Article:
2 Cor 5: 10 reminds me of when I will have to stand before God and account for my deeds. I realize it isn’t a perfect fit for what I’m talking about but if we are going to do this one day in front of God why not practice in front of people. People who like to call us hypocrits or better yet Christians who think they don’t measure up to other Christians, that appear to have it all under control.

I’ve loved the guy who was transporting cows and said because of GA he was going to lose the cows. Hello…he’s the goob that drove into this mess and caused himself trouble. See how often do we blame someone else for our mistakes or bad “luck” when we put ourselves in harm then get into some kind of trouble. Maybe we’re struggling to make ends meet but we decide that financing furniture for 3 years with no interest will not hurt but then we forget to save so we try and blame our boss that didn’t give us a raise or what about hanging out with certain friends where the conversation leads to ungodliness instead of building each other up. 2 Timothy reminds us to flee from things and this fleeing is supposed to protect us from getting into trouble.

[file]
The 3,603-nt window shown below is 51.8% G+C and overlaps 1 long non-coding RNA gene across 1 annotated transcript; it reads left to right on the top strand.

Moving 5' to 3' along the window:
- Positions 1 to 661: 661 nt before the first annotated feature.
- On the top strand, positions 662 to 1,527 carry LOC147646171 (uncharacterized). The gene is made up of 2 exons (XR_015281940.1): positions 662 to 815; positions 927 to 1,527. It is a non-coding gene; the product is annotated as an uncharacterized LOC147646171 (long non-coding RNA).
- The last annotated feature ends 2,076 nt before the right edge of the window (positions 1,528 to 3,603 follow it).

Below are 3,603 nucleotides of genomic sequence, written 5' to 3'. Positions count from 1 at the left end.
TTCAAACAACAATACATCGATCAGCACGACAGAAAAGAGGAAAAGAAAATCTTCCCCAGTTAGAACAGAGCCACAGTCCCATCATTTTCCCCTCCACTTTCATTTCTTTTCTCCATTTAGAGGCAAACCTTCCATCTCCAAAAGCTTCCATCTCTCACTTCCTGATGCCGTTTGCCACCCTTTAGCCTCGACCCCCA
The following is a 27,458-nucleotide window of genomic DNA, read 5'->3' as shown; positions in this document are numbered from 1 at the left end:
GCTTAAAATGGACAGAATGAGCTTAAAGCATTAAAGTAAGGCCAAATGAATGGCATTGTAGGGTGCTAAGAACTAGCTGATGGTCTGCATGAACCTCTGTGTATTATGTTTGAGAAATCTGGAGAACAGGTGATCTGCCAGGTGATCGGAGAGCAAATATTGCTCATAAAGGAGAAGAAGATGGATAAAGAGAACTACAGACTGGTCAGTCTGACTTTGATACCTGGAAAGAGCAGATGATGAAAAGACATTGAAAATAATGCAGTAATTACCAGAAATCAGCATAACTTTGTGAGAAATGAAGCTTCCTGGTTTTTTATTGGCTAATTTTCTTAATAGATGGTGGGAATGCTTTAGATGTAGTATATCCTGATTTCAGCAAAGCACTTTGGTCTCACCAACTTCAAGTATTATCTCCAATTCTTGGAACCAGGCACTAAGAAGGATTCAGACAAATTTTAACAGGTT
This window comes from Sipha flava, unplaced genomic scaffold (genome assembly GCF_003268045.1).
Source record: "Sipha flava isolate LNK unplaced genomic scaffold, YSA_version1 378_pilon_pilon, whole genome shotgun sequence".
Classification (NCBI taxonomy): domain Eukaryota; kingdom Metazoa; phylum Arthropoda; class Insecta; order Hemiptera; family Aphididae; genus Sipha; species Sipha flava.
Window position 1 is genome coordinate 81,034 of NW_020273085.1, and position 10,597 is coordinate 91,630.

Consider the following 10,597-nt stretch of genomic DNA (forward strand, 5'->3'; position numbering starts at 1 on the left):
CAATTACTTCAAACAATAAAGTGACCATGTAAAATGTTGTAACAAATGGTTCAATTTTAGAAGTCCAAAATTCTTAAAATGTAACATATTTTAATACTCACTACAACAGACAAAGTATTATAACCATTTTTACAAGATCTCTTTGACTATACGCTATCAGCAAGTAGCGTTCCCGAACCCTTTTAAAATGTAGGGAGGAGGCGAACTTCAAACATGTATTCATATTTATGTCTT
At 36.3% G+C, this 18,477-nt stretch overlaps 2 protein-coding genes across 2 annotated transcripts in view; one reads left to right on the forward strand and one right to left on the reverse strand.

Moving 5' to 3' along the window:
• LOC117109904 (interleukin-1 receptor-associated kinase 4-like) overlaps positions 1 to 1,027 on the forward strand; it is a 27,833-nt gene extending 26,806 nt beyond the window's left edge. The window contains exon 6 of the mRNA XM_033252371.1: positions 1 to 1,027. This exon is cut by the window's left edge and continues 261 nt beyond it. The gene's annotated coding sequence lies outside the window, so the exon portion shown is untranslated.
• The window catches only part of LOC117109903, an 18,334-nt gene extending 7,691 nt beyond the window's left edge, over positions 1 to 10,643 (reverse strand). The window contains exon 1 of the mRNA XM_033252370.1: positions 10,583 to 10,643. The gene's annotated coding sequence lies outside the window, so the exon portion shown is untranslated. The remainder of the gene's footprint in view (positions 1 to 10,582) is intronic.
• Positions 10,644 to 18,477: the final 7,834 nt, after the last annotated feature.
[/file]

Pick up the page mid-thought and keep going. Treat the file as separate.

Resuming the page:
We all blame but given that we are going to account for what we do in the end maybe we should work on it. Treat it like gossip or an addiction. It’s a lack of maturity and basically I need to flee and stop blaming…I’ll stop my blogvomit now.

How long oh Lord will You forget me? How long oh Lord will You hide, hide Your face from me?

10 Jan